Asia

  • Cohen in Forbes: Russia Sets Sights On Energy Resources Under Arctic Circle 


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  • US-Japan Trade Negotiations: A Narrow Scope is Key to Success

    US Trade Representative Robert Lighthizer and Japanese Economic Revitalization Minister Toshimitsu Motegi kicked off long-awaited trade negotiations between the United States and Japan in Washington this week. While both sides have agreed to accelerate the talks, their scope is unclear.


    Japan wants to focus on tariffs on industrial and agricultural goods, referring to the possible outcome as a Trade Agreement on Goods (TAG), but the United States insists on a comprehensive free trade agreement (FTA) negotiation—encompassing goods, services, investment, and anti-currency manipulation.

    Beyond these differences in scope, there are important divergences on substantive matters, not the least of which is Japan’s preference for a free trade framework as opposed to the United States’ managed-trade approach. As a consequence, the talks could make speedy progress if narrowly focused, but could drag on if Washington insists on a comprehensive agenda.


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  • The World China Wants

    European Union leaders sat down this week in Brussels for a summit with a China it recently branded a “systemic rival,” and the United States is nearing the end game of trade talks with a China that national security documents refer to as a “strategic adversary.”
     
    So, it’s surprising that transatlantic leaders are neither working at common cause nor asking the most crucial geopolitical questions of our age.

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  • India Votes: Your Handy Guide to Elections in the World’s Largest Democracy

    India, the world’s largest democracy, kicked off a five-week-long parliamentary election on April 11. Unlike the United States, where the Democratic and Republican parties dominate, India is a multiparty system, giving voters a choice of candidates.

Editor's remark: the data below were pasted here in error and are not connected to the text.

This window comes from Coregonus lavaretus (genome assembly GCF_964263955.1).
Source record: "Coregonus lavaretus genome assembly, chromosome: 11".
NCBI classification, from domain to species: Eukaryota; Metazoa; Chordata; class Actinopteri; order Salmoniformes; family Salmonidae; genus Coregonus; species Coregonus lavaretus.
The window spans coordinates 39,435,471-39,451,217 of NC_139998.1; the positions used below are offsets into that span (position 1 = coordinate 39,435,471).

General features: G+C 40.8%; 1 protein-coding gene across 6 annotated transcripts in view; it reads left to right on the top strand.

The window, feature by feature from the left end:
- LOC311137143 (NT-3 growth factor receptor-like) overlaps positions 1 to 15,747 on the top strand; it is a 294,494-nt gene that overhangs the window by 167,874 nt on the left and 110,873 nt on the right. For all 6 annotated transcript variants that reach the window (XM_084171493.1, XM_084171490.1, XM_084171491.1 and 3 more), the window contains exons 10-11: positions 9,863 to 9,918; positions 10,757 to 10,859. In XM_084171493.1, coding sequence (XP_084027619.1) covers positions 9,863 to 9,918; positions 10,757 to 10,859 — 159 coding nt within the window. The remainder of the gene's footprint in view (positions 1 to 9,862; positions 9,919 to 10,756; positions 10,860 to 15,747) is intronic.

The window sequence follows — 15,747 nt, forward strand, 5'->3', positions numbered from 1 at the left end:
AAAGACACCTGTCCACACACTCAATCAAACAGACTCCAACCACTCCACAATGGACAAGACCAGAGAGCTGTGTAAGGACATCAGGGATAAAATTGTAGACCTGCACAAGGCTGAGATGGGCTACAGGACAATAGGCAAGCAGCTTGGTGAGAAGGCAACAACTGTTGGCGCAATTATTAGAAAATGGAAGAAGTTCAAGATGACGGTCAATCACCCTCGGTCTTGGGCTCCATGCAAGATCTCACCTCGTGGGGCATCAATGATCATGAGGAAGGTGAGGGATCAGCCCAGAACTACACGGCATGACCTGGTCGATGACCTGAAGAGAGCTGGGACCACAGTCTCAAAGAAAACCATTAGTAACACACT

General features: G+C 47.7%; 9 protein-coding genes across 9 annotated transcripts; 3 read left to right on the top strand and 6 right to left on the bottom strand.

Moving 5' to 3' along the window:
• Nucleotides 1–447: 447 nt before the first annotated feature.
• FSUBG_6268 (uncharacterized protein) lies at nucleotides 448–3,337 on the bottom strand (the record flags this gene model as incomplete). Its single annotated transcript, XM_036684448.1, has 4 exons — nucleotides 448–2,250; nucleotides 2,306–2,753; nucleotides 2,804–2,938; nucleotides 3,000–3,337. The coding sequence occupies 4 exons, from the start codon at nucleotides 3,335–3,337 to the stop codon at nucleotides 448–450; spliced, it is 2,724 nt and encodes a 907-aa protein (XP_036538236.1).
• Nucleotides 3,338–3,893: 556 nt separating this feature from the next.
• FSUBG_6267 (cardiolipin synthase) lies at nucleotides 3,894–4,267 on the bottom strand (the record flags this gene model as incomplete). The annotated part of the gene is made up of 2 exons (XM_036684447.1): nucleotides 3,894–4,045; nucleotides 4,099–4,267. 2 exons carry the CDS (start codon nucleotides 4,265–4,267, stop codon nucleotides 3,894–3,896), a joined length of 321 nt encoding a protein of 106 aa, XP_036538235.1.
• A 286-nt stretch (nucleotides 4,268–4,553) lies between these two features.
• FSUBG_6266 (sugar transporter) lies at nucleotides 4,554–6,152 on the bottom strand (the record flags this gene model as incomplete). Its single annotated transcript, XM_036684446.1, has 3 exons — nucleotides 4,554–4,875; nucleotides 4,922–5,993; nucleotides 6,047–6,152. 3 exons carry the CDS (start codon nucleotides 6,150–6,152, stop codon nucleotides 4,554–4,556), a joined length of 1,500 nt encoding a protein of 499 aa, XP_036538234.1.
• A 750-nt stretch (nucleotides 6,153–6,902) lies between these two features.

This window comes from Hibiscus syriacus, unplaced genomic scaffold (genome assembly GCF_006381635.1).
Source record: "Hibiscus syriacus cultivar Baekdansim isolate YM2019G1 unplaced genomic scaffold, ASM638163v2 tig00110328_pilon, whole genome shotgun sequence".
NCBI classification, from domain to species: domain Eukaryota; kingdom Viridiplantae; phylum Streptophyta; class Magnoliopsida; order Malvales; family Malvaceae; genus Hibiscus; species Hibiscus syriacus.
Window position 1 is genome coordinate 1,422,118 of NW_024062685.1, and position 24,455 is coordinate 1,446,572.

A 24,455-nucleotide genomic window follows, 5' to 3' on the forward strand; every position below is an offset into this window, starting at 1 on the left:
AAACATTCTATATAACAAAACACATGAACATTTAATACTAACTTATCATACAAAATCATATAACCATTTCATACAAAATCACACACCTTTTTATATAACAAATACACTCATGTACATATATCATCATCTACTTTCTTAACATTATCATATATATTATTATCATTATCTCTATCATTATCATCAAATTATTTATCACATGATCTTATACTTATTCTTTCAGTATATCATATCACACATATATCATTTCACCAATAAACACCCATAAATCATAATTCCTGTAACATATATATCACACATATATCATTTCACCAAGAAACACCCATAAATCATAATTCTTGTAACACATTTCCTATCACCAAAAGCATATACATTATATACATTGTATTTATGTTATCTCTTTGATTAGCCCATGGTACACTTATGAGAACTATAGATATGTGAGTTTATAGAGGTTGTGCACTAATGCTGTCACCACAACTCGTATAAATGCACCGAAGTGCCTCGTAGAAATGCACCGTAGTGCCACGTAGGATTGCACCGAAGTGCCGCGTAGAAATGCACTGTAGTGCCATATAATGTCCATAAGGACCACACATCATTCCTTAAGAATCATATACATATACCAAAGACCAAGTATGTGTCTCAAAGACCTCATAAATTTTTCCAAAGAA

At the national level, the Hindu nationalist Bharatiya Janata Party (BJP) led by Prime Minister Narendra Modi and the secular Indian National Congress led by Rahul Gandhi, whose father, grandmother, and great grandfather all served as prime ministers of India, are in a fight to lead the country. Modi has served as prime minister for the past five years.

    This handy guide will help you make sense of the contest.


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  • EU, China Agree to Deepen Trade Ties

    Both sides decide ‘there should not be forced transfer of technology’

    The European Union and China on April 9 agreed to strengthen their trade relationship, cooperate on WTO reform, widen market access, and not force businesses to hand over their intellectual property— the last a longstanding complaint of foreign investors in China.

    The announcement followed a meeting between European Council President Donald Tusk, European Commission President Jean-Claude Juncker, and Chinese Prime Minister Li Keqiang in Brussels.

    “We managed to agree a joint statement which sets the direction for our partnership based on reciprocity,” Tusk said.


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  • It’s Time to Invite Georgia to Join NATO

    On a visit to Tbilisi in March, NATO Secretary-General Jens Stoltenberg reiterated a decade-old promise: Georgia will eventually join the Western military alliance. However, despite Stoltenberg’s comments, there is little discernible evidence to suggest membership for Georgia is in the cards.

    At NATO’s Bucharest Summit in 2008, the Alliance welcomed the transatlantic aspirations of Georgia and Ukraine and agreed that both countries will eventually become members of NATO. Since then, Georgia has taken meaningful political, economic, and military steps westward.


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  • Russia’s Venezuela Challenge